But it drives me bonkers when these sorts of questions are bandied about using rackets made out of pseudo-science.

a) Is there more torture (or worse types of torture, if such a thing can even be quantified) now than pre-TV?

b) Have people's attitudes towards torture changed since more shows started showing torture?

c) If the answer either (or both) a and b is yes, is there any strong evidence that TV caused (even partially) the rise in torture or the change in attitudes?

It irks me when TV becomes the target, because even if there is a connection, I say lets not waste our time dissing FOX. Let's go after the actual people who are doing the torturing.

I'm always floored by the academics who blah blah blah about the racism in X poetry or the sexism in Y novels. Racism and sexism are horrible anywhere, but for God's sake -- go after the real people who are committing genocide and the bosses who pay women less than men. Stop THOSE crimes. THEN, once that stuff is cleaned up, go after poets and novelists and TV executives.

I'm also floored by newspapers, like the NY Times, that craft pseudo-anthropological studies out of crap data. They'll be some big headline like WHY IS AMERICAN OBSESSED WITH INSECTS? And it will turn out that the "evidence" for this is the fact that three movies about bugs came out recently. Feh!

I suspect I'm taking things too literally, as I often do, and refusing to let a subtext-based social ritual stay covert. My suspicion is that movies, TV-shows and the like are tokens we use to discuss matters that are deeply important to us. "Philadelphia" helped us discuss AIDS. Maybe "24" helps us discuss torture. But literal-old-me wishes that people would just come out and say that: "24 sure has featured a lot of torture lately. Which reminds me of how much I hate torture. What can we do about all the torture in the world?"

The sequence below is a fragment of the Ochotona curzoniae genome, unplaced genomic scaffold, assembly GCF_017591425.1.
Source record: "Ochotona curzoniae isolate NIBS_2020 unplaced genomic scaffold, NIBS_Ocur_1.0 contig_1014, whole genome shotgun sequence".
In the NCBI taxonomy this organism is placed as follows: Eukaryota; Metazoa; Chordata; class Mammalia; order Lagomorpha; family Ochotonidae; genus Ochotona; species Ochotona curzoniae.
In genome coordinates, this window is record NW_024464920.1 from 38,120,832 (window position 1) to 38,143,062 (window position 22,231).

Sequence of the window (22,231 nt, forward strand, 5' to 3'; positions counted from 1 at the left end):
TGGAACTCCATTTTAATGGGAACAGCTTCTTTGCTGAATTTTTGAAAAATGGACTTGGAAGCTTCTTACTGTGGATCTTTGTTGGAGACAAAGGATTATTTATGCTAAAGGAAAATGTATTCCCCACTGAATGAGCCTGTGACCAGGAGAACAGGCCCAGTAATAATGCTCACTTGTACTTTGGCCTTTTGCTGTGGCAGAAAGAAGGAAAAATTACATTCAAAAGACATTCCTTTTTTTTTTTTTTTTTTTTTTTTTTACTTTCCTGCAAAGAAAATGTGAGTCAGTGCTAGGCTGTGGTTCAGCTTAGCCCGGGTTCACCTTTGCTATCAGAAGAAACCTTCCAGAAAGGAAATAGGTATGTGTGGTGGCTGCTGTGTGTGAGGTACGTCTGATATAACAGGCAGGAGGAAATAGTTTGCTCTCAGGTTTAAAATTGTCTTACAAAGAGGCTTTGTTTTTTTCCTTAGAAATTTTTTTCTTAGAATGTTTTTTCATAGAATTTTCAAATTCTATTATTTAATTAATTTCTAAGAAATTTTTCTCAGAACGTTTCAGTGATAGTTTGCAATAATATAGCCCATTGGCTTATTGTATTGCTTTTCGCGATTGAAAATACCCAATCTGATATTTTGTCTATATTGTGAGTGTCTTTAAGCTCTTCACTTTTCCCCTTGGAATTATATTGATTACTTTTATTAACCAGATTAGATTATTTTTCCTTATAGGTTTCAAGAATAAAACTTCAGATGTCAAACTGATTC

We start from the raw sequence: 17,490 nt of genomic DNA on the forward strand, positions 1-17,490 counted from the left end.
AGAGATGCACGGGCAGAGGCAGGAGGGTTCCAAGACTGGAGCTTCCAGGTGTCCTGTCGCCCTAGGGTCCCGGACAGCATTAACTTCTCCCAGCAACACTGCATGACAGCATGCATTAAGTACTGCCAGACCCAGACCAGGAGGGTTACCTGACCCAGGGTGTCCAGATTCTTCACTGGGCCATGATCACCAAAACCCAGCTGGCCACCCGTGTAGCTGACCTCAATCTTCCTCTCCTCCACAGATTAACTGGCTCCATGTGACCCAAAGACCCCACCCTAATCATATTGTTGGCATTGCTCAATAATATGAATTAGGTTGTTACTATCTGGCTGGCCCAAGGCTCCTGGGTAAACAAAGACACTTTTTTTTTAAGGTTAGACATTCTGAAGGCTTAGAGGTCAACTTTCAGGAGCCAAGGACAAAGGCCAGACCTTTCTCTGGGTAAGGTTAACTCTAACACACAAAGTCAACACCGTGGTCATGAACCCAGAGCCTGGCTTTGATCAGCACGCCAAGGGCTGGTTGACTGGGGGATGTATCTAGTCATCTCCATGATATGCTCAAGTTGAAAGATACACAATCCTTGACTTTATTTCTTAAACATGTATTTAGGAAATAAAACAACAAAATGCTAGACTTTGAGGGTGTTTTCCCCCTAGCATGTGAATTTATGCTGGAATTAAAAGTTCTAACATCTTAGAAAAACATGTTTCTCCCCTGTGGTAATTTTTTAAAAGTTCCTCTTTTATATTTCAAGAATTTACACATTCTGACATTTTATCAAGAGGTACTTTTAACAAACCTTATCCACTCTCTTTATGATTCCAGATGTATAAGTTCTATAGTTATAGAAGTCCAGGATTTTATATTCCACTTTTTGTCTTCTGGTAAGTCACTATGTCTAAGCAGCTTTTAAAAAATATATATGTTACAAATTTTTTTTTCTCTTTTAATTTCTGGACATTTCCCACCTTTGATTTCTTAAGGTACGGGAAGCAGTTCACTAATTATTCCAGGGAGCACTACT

The problem with saying that is it makes you feel guilty if you DON'T do something about all the torture in the world.

It's easier to just rail at "the media."
posted by grumblebee at 2:13 PM on February 12, 2007 [5 favorites]


Has 24 ever shown Bauer torturing someone, then finding out later that the information coerced was completely false and led to him doing something that damaged his ability to complete the Unending Quest? (I don't watch it.)

That's what annoys me about the current depiction of torture -- it ALWAYS works. In reality, it doesn't work any better than standard interrogation. And because there's this false confidence in "evidence acquired under duress must be true," the chances of mistakes are much higher.

People always throw out the "wouldn't you torture someone if they knew where the nuke was that was about to go off in three minutes?" scenario. I always throw back, "Well, if you're a terrorist and your life is forfeit anyway, why would you NOT lie?"
posted by dw at 2:16 PM on February 12, 2007 [4 favorites]